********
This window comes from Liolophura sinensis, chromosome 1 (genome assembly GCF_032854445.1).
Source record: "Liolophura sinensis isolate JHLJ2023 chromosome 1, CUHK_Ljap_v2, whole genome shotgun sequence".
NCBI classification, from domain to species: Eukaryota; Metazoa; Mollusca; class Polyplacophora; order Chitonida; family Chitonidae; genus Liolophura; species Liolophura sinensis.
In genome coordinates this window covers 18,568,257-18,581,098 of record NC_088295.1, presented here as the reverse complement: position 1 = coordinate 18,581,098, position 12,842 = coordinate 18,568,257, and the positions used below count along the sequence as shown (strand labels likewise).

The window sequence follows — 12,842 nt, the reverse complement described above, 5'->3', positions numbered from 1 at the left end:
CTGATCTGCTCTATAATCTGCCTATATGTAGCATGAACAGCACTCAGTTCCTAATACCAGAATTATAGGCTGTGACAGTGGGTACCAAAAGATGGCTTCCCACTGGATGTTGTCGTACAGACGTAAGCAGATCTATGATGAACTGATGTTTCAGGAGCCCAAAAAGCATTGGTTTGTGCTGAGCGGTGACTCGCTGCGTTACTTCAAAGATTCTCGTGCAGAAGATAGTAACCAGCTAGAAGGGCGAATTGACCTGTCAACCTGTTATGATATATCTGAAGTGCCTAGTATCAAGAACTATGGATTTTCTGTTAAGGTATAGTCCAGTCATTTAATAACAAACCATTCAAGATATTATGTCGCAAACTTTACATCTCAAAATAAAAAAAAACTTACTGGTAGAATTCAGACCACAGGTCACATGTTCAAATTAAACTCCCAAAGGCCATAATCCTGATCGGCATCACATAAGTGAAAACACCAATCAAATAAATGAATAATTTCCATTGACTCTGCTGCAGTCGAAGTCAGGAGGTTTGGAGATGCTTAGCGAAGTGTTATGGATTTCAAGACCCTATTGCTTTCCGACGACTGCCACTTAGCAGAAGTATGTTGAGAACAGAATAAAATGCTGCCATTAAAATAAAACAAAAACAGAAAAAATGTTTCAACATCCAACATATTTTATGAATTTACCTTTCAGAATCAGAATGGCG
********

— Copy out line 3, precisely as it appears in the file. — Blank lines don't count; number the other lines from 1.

NCBI classification, from domain to species: Eukaryota; Metazoa; Mollusca; class Polyplacophora; order Chitonida; family Chitonidae; genus Liolophura; species Liolophura sinensis.